Black leaders in food and finance spoke on the challenges Black entrepreneurs face at a discussion organized by the Justice Equity Diversity and Inclusion (J.E.D.I.) Collaborative and Food Funded. The event, “All Checks on Deck for Racial Equality,” emphasized the need to create a regenerative economy that amplifies Black voices.
The event was divided into three conversations. Kelly Carlisle of Acta Non Verba and Common Future’s Rodney Foxworth began with an overview of systemic oppression. A discussion on Black entrepreneurship, moderated by Tanya Holland of Brown Sugar Kitchen, featured entrepreneurs Kai Nortey of Kube Nice Cream and Chef GW Chew of Something Better Foods. And Leslie Lindo of Candide Group, Tiffany Brown from Chordata Capital, and Jenna Nicholas from Impact Experience & Illumen Capital spoke on investor strategy tools.
“Wealth and power go hand in hand,” says Foxworth. “What [Common Future] tries to do is recognize that what there really is, is a power gap, there’s not an intellectual gap or a talent gap. One of the things we talk about when shifting capital is doing it in a way that enables greater power building for communities.”
The panelists agree, but report that it is difficult for Black organizations or companies to accumulate this wealth, when they must regularly prove their capabilities in business. According to a study by Kauffman Foundation, Black entrepreneurs are the most reliant on personal credit to fund new business endeavors compared to their white counterparts.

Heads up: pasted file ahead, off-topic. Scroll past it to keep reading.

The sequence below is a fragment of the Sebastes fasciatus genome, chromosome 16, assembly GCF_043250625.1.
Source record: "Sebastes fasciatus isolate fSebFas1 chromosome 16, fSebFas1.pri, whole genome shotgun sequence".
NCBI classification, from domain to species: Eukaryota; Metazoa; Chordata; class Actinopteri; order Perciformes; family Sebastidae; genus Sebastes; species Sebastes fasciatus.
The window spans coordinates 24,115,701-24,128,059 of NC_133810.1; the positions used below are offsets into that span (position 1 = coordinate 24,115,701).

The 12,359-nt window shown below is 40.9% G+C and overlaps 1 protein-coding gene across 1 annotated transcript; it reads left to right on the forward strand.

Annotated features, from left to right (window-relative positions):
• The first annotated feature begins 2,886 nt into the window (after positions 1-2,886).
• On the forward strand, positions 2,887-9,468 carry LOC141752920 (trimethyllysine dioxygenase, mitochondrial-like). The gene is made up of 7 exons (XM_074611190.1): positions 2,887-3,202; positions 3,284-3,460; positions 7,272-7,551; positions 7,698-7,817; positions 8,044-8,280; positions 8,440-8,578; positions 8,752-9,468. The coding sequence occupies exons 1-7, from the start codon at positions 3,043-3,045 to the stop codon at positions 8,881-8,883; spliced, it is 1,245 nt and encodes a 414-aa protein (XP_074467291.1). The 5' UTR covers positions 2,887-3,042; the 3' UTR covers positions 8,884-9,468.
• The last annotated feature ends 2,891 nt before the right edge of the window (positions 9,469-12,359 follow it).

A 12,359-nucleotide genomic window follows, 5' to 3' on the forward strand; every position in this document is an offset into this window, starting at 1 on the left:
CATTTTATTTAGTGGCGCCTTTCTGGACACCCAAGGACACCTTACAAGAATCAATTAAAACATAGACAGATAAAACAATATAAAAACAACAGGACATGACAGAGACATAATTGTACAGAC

“People of color, Black, and Indigenous folks, we lose so much time and money constantly proving our worth to those with power,” says Holland. “We don’t get the investment to increase capacity or infrastructure until we prove that we can do the work without the investment and capital infrastructure.”
Adding to that sentiment, Chew says, “Sometimes as a Black founder of a Black business you have to build the ladder before you can actually start climbing it.”
Nortey emphasizes that finding investors who align with their values is a challenge. She says that Black entrepreneurs are constantly looking for reliable and long-lasting relationships with investors.
Investors have the power to further push people on what racial justice looks like within economic systems, says Brown. She continues, “Investment has been a very individualistic endeavor, but when we think about the role of collective action and drawing on the principles of grassroots organizing, we can bring those over into finance.”
“Why do investors get to determine what success looks like in a community that they are not a part of?” asks Foxworth. Entrepreneurs must challenge investors to create those lasting relationships. Rather than think of their own wealth and power, they should “ instead share that power, redistribute it.”
In the hope of bridging this wealth and power gap at a young age, Carlisle also believes in the importance of helping people early on. Acta Non Verba creates savings accounts for youth in their urban gardening program, empowering students by “giving our kids a sense of agency, worth, and future possibilities.” says Carsisle.
Photo courtesy of Unsplash, Adeolu Eletu